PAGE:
Emissions of planet-warming greenhouse gases caused by human activities are directly responsible for long-term dry conditions in the Mediterranean basin and the increasing rainfall over the rest of Europe during winter, according to a study by the UK’s Met Office.
The research, published in Journal of Climate, is the first to show the direct link between seasonal rainfall trends in Europe and climate change, the Met Office said in a statement. Scientists compared climate scenarios with and without human influence.
“With this clear identification of the role of greenhouse gasses, this study provides further evidence that changes to our rainfall patterns in Europe will continue as our atmosphere warms,” said Nikos Christidis, lead author and Met Office climate scientist. “Even though countries are used to these kind of extremes, the increase in frequency, severity and intensity is going to demand greater adaptation to a new kind of climate regime.”
Scientists are highly confident that man-made climate change has an influence on precipitation patterns on land, according to the conclusions of the latest report from the UN-backed Intergovernmental Panel on Climate Change. But the regional effects of this global trend have been more difficult to detect, making it harder to come up with mitigation strategies to help vulnerable populations and the environment.
The study looked at seasonal precipitation in Europe since the beginning of the 20th century. It found that the Mediterranean basin is getting drier, while the rest of the continent is becoming wetter. This trend is stronger in winter and weaker in summer, when drying is more widespread across the whole of Europe.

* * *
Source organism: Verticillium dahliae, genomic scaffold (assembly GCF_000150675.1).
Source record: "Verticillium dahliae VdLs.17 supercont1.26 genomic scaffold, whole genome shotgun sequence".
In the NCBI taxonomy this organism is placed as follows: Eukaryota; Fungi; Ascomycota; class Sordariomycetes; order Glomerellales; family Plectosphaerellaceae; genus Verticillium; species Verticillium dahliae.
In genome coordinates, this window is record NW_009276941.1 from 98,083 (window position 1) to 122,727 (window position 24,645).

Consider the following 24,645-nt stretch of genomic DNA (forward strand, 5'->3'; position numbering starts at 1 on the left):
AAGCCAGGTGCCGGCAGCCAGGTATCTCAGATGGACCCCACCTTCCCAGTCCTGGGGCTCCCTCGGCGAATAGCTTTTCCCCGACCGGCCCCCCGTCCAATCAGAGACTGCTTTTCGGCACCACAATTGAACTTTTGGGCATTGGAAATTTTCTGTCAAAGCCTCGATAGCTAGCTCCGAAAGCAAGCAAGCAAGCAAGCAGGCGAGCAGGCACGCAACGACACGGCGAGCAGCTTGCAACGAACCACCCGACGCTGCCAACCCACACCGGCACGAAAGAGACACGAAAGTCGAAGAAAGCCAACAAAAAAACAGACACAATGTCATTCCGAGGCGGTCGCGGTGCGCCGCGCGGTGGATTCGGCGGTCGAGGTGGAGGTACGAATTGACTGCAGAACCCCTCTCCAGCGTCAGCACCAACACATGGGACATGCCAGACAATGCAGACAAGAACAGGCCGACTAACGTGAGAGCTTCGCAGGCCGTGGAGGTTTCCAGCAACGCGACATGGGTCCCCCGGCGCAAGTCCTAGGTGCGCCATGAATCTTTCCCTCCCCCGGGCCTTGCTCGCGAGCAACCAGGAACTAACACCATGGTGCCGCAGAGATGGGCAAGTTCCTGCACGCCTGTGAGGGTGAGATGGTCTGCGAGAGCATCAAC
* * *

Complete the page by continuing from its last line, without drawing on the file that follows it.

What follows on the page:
As the planet warms, water evaporates and water vapor increases by 6-7%, according to research cited in the study. The higher moisture in the air leads to changes in rainfall patterns.
The Met Office’s findings fit with attribution studies of single events like the floods that devastated Germany last year. Human emissions of greenhouse gases are making such events more intense and more frequent.
Using a new generation of climate models, scientists were able to create a scenario where human influence on the climate was removed, another where the climate was influenced only by aerosols and a third where it was influenced by aerosols and greenhouse gases. They concluded that greenhouse gas emissions were the main contributor to the trend, but that it was also weakened by aerosols, which have a cooling effect on the planet.
Ironically, as the world — and particularly Europe — seek to improve air quality in cities and restrict emissions from industrial activity, changes in rainfall will accelerate, the study concluded, because of a decrease in the amount of polluting aerosols. That, coupled with the continuing warming of the planet, means there’s an increasing risk of extremely dry seasons in the Mediterranean and extremely wet seasons elsewhere in Europe.
Even in countries with a relatively high capacity to adapt to the changing climate, communities may still be greatly vulnerable, Christidis said. “The climate will shift to something that we’re not experiencing now and these changes will all come with a raft of impacts.”
Photograph: Residents wade through flood water on a flooded street in Angleur near Liege, Belgium, on Friday, July 16, 2021. In Liege, one of Belgium’s largest cities, people were forced to evacuate homes in the city center as devastating floods also swamped parts of western Germany, Luxembourg, and the Netherlands. Photo credit: Valeria Mongelli/Bloomberg.
Copyright 2022 Bloomberg.
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